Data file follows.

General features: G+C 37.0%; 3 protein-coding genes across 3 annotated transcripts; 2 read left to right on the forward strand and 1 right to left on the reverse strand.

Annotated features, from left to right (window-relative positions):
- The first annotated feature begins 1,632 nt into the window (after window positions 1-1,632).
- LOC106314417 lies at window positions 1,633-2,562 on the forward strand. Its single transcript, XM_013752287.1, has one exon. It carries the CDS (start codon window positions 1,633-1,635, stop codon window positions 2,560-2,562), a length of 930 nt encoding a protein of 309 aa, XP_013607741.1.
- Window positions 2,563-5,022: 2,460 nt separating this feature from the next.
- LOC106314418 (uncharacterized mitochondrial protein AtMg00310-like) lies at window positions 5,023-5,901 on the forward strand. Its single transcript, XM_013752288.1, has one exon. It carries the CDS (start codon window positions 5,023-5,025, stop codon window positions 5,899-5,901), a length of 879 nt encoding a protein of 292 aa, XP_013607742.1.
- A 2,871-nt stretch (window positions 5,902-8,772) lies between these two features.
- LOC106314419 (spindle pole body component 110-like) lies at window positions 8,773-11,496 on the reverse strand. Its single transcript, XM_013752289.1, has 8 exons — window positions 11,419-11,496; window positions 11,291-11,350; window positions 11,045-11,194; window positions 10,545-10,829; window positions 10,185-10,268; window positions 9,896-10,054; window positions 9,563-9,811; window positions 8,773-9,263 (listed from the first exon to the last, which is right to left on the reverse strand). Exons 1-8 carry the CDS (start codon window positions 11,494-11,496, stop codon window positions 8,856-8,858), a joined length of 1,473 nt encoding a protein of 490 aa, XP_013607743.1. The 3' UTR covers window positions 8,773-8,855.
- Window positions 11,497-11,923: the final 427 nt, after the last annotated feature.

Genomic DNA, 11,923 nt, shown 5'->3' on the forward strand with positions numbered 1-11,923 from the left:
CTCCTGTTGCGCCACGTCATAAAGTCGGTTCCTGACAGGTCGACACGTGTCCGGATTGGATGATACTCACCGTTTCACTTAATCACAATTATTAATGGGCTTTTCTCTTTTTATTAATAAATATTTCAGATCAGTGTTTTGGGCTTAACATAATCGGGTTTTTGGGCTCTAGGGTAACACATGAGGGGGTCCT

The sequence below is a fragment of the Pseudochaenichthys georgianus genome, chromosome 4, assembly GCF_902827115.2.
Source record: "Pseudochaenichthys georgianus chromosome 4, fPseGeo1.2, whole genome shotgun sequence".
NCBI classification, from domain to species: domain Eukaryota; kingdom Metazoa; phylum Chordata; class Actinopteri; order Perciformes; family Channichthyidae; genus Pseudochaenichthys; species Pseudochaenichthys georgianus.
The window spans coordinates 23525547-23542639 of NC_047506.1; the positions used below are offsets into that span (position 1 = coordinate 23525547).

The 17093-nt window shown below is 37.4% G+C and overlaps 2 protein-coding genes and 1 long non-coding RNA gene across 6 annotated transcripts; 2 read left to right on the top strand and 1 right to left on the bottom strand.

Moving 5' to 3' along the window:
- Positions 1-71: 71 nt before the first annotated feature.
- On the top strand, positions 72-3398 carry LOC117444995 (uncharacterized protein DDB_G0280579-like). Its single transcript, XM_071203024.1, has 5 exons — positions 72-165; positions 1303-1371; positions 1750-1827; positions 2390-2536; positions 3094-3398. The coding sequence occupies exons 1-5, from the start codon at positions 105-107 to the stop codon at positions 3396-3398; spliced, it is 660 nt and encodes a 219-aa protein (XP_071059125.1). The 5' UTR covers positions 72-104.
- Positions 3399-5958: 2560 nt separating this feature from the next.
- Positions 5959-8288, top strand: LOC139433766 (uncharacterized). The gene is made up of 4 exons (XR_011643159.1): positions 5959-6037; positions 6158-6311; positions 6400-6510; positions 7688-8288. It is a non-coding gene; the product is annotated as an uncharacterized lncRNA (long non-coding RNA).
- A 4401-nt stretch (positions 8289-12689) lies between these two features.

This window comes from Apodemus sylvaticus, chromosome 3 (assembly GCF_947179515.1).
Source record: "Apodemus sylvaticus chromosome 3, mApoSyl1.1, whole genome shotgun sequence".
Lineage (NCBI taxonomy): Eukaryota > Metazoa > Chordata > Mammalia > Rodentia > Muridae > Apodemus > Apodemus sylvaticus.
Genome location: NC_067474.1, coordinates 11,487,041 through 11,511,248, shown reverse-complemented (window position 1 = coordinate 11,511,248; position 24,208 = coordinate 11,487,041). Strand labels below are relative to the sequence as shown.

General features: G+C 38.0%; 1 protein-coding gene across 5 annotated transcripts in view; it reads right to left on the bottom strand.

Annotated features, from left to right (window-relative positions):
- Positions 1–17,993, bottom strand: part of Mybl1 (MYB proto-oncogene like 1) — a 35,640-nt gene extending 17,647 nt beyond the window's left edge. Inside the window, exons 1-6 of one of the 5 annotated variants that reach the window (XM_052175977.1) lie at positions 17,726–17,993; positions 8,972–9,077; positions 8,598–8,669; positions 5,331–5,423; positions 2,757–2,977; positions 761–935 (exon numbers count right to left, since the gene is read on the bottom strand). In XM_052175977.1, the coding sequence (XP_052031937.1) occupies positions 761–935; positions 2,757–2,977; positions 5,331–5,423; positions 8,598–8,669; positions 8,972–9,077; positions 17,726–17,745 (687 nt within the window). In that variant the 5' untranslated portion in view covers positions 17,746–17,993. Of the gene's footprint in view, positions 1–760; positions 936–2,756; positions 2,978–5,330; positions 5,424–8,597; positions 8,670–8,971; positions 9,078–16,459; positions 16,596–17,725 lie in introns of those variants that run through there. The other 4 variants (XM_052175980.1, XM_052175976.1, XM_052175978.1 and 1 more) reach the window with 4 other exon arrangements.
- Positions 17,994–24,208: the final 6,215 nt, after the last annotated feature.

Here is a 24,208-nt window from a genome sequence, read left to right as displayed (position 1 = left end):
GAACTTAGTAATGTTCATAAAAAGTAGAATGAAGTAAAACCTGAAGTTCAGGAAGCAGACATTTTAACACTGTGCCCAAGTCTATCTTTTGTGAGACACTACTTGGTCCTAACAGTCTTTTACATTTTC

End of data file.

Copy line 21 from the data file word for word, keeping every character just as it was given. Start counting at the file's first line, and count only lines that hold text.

- Positions 5959-8288, top strand: LOC139433766 (uncharacterized). The gene is made up of 4 exons (XR_011643159.1): positions 5959-6037; positions 6158-6311; positions 6400-6510; positions 7688-8288. It is a non-coding gene; the product is annotated as an uncharacterized lncRNA (long non-coding RNA).